Healthcare managers work in settings like hospitals, medical practices, clinics and community health organizations. Although responsibilities vary widely depending on the size and type of institution, all healthcare managers work to make sure patients receive high-quality services in an efficient way. This can mean directing processes involved in therapy, nursing, surgery, recovery and more. On the administrative side, healthcare managers gather data related to facilities and finances, analyze it, and then present their findings to relevant stakeholders. Since healthcare industry regulations are constantly changing, healthcare managers must make sure their organizations are compliant. This requires an in-depth understanding of the latest healthcare news and policies.
The noticeable shift from a pay-for-procedure model to pay-for-performance is how hospitals across the country are working to improve patient care while decreasing costs. In addition, as aging baby boomers require more medical care, many institutions are expanding operations and increasing the number of beds. For example, more than 14 percent of the population in Bangor, Maine, is made up of individuals who are age 65 or older. As a result, many hospitals have undertaken large-scale modernization projects that will add much-needed space to the hundreds of beds they already have. With new surgical suites, cardiovascular facilities and critical care

Demographic changes combined with a growing need for quality healthcare and business efficiency is leading to an increased demand for qualified healthcare managers. According to the Bureau of Labor Statistics, employment of medical and health services managers is expected to increase by 22 percent through the year 2022, a rate that is much faster than the national average for job growth. From a compensation perspective, it’s clear that healthcare systems understand the important role well-educated and trained managers play. The average salary was $84,270 in 2010, with top earners bringing in more than $144,880 per year.

Healthcare managers are generally required to have a bachelor’s degree. Those who wish to remain competitive in this fast-paced healthcare industry would be well-advised to earn a graduate degree. An MBA with a concentration in healthcare management is one way to be successful.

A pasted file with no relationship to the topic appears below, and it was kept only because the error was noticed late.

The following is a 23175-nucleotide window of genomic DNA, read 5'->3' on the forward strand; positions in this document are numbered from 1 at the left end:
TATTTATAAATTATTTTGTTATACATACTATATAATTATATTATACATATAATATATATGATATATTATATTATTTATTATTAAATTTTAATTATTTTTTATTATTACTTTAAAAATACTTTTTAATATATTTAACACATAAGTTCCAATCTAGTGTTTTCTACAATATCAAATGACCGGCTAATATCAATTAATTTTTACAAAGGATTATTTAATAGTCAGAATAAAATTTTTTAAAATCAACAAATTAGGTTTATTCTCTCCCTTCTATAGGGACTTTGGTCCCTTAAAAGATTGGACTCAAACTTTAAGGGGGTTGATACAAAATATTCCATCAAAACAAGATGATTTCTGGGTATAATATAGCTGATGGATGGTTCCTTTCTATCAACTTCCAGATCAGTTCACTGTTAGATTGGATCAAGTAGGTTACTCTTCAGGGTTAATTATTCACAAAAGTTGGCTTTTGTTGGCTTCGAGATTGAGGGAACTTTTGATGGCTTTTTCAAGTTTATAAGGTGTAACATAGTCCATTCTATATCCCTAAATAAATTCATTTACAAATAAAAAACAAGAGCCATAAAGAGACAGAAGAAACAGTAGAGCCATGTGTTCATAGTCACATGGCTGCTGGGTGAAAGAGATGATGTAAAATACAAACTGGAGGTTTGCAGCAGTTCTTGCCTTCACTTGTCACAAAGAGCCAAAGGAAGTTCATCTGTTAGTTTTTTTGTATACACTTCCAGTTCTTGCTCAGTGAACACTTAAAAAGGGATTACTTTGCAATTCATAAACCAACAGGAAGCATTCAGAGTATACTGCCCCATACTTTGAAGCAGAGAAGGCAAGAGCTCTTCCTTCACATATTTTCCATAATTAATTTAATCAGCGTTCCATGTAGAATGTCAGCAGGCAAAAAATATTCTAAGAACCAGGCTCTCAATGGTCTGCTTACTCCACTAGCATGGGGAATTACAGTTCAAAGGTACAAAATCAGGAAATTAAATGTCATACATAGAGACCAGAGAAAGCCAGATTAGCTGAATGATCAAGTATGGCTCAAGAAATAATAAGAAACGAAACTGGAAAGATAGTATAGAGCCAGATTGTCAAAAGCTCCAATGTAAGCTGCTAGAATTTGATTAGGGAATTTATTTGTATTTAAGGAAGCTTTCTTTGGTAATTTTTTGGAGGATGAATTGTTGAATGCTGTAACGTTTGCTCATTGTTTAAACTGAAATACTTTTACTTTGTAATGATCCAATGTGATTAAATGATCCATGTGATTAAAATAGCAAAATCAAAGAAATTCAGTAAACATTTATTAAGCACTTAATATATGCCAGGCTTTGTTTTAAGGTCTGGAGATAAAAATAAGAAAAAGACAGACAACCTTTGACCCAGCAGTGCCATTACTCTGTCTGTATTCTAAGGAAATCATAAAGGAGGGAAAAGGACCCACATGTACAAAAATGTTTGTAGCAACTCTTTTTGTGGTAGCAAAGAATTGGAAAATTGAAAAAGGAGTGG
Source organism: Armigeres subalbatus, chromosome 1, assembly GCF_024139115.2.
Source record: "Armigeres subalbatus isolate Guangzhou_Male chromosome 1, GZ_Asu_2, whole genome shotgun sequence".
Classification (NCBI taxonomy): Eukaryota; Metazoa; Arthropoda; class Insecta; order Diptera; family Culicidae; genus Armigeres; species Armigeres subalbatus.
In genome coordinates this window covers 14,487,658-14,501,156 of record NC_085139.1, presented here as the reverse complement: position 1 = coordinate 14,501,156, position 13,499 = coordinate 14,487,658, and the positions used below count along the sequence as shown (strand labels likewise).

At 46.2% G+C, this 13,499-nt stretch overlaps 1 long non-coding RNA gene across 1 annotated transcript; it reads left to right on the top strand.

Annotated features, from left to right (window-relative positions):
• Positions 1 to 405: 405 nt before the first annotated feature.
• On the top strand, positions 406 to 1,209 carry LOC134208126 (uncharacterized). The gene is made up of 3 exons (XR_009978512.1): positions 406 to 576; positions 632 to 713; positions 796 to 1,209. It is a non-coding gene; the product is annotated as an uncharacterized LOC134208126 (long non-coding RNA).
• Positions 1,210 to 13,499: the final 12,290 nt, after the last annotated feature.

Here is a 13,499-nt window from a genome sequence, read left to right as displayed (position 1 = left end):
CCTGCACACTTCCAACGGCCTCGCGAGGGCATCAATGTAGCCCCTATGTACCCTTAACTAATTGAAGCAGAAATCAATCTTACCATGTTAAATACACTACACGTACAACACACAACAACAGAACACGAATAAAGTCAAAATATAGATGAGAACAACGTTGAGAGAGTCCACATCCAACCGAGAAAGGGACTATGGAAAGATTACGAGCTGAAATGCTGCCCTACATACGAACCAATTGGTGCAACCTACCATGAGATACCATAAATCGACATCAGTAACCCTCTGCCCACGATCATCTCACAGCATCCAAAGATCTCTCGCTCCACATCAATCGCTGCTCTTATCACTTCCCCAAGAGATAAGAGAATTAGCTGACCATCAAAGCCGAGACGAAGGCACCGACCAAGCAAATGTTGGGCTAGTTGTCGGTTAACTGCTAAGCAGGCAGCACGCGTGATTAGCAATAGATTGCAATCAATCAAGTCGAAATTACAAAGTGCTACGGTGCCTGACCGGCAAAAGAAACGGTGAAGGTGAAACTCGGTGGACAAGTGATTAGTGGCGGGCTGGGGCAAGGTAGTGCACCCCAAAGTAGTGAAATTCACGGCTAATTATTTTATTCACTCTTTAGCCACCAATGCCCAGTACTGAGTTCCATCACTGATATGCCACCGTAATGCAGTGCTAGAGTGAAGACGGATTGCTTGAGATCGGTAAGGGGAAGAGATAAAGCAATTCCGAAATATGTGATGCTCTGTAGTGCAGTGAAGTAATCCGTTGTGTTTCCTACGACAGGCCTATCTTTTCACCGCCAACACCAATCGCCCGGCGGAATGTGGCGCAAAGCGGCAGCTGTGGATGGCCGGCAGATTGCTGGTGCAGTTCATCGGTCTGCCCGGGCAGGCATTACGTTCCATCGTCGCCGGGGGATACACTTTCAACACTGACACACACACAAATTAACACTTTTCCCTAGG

The combination of business and healthcare systems coursework helps graduates become leaders who can motivate others, think critically and solve problems. Business programs with a focus on management practices help prepare students for career success in the healthcare sector. This makes an MBA a valuable credential. Coursework related to healthcare economics, financial management, quality management and law, empowers professionals with the skills and background knowledge required to keep pace with innovation. As healthcare delivery continues to change, healthcare managers and administrators will continue to play a key role in shaping the systems and processes of tomorrow.

For those interested in a healthcare management career, an online degree from Husson University is an ideal place to start. The Master of Business Administration program offers a concentration that provides a specialized education for business professionals looking to make their mark on the changing healthcare system. Students benefit from advanced business education and dedicated coursework that prepares them for leadership roles in hospitals and other health services organizations. As McKinnon puts it, “Husson University has been on the leading edge for many years. They understand that there is a growing need for healthcare education.” To learn more, click here.